What I am saying is: Though there are problems in this research design, the conclusions made aren't different to other studies with different research designs.

  3. Pingback: Golden Retrievers: Cancer If You Do, Cancer If You Don’t | Some Thoughts About Dogs

  4. doodle owner

    The validity of the study lies in the fact that it is a cross-section. The dogs were all seen at UC Davis vet school, but did not originate there. So, they do, in fact represent a cross-section of the population. As a scientist, I recognize that studies like the ones at UC Davis are only a first approximation. The findings are statistically significant and there are many variable to be explored in a larger, more stratified type of study in the future. The UC Davis study provides the necessary background information to justify such a study. Whether or not ESN is related to hip dysplasia is still an open question. However the UC Davis throws down the gauntlet and begs for further investigation into this issue.

  5. Linda Wunschel

    So, I'm confused as to neuter my golden female early, late, or not at all. I especially dread the increased risk of hemangio and mct's in late neutered females. Hemangiosarcoma is a horrible cancer. Would it be best to neuter early to try to avoid this type as well as mast cell (had a female die from MCT)? I don't know what to do. My puppy is from an excellent holistic-type breeder with longevity in the line.

  6. Golden owner

    My vet feels that the best for my female golden is to leave her intact. I do worry about the pyometra and mammary tumors but did read in one source that Mammary rumors aren't common in goldens. Maybe that was why they weren't included in this study?

  7. Jennipher Cunningham

    I am quoted this study almost daily, by owners at a loss over their male dogs behaviors. Most people have no idea how to handle a intact pubescent dog yet they hear about this study and opt to wait to get their dog neutered. I have even had people instructed by their breeders to wait. But really I have to wonder how many people are really equipped and ready to handle canine puberty??!
    My issue with this study, well I have many really, but mostly it is all the external inconsistancies in it. What are all these dogs eating, what is their exersize level, what blood lines are these dogs from??? Is all of this a example of a breed group 'passing the buck' on these health issues? But more importantly, after generations of work to get people altering their pets we are now back sliding and I am seeing more and more intact dogs with overwhelmed owners who are waiting for some magic age to get it done. And in the meantime their dog is going into heat cycles ( which is WELL documented in increasing mammary tumor risks!) or their male dog is now a leg lifting barking machine. My background is animal shelter/ vet tech and dog training and I just have to think of all the unplanned and accidental litters that HAVE to be happening due to this misinformation.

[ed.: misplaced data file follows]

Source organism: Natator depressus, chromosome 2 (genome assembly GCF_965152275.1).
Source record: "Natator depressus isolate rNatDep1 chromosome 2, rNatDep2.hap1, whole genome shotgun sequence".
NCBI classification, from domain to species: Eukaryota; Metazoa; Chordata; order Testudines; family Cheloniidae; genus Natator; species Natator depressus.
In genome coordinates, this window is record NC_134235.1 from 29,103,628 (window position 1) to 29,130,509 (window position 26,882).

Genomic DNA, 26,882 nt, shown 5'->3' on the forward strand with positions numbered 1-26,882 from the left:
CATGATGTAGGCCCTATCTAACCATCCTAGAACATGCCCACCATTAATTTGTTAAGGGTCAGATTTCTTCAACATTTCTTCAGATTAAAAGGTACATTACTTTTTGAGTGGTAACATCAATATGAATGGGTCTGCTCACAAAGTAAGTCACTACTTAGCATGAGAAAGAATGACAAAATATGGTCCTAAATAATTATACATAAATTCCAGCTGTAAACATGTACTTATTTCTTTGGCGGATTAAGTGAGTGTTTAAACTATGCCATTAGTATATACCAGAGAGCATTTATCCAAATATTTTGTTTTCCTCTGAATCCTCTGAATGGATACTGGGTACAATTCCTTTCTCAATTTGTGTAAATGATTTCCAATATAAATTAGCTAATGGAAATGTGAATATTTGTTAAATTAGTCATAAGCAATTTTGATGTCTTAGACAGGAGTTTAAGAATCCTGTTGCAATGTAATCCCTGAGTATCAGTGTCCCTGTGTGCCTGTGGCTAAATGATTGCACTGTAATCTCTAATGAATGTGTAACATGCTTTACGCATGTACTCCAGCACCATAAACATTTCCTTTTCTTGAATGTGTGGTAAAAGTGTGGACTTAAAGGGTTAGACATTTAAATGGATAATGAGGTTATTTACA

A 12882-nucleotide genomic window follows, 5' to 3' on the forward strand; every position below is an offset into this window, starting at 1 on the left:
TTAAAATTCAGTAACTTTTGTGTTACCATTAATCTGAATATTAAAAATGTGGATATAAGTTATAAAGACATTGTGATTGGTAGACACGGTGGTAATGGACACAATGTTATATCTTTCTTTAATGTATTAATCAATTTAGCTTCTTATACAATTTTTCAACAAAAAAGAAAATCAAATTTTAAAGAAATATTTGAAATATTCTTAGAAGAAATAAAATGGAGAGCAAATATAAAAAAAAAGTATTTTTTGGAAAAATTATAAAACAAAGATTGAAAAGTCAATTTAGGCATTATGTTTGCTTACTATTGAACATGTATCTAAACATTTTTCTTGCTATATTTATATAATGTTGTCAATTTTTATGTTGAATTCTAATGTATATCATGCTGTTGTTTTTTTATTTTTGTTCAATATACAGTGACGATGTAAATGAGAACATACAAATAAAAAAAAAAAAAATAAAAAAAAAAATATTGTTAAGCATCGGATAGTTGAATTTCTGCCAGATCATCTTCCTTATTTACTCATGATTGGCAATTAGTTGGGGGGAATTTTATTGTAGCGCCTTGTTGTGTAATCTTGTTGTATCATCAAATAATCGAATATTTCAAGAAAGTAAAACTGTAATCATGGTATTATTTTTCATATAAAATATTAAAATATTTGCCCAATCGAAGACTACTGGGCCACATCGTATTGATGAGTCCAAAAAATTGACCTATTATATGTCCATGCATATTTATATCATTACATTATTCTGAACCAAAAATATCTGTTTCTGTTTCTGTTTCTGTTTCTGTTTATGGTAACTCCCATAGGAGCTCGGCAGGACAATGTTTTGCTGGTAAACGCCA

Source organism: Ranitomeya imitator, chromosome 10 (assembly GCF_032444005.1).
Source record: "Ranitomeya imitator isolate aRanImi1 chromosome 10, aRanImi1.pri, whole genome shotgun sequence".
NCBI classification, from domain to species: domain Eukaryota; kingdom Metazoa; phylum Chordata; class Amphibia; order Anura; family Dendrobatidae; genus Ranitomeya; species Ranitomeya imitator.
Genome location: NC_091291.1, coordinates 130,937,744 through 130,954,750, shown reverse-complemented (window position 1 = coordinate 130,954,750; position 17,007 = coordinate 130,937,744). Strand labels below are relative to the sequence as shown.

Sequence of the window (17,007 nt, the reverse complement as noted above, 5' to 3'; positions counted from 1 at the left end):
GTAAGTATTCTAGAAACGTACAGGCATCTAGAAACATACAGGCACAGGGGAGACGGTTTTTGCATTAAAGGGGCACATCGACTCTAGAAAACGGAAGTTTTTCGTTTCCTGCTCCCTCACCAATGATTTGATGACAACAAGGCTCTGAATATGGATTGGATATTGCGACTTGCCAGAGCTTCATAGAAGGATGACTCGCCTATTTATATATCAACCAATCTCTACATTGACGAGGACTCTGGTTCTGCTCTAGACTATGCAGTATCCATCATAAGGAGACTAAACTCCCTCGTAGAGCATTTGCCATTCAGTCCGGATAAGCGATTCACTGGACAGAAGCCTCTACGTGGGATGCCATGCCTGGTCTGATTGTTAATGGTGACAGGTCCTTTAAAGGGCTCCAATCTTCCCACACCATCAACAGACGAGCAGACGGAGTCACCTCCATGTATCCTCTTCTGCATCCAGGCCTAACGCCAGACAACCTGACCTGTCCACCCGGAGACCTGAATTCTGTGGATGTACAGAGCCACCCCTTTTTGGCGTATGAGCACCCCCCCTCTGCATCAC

And shelters is where I point to - I worked at a large on here in Denver for years and we neutered puppies at 5 pounds and up. If these increases were true in hip dysplasia and such wouldn't shelter dogs be rife with it all??????

  8. boxofivehands

    I disagree with early spay/neutering. As with humans, hormones play a vital part of not only growth and development in the body, but also keeping things balanced within the systems. Unless you have an overly aggressive or excitable male or one who is prone to wandering, keep your animals intact as long as possible. It's really not a big deal cleaning up after a female in heat. AND BE A RESPONSIBLE PET OWNER!

  9. C Clarke

    I
    am currently training a golden retriever for diabetic alert service dog and he
    is now one year old and has not been neutered yet. He will be soon. My friend
    has a golden of the same age as a pet and was neutered at 3 months old and he
    has already had torn cruciate and Achilles tear that she saw happen in her back
    yard when he was playing with a tennis ball. He has had surgery (very
    expensive) for this leg injury and mended well. He is a swimmer in their pool
    and gets lots of exercise to strengthen him but at 11 months old this major
    injury to his leg was not due to unusual twist or strain or maneuver in any
    unusual way. So I am inclined to think why risk the chance if waiting till the
    dog is 13 months causes no harm. He will not father any pups as he is under
    strict supervision in my care. He will be neutered soon so when he goes to his
    diabetic owners he will be fixed and more than a year old.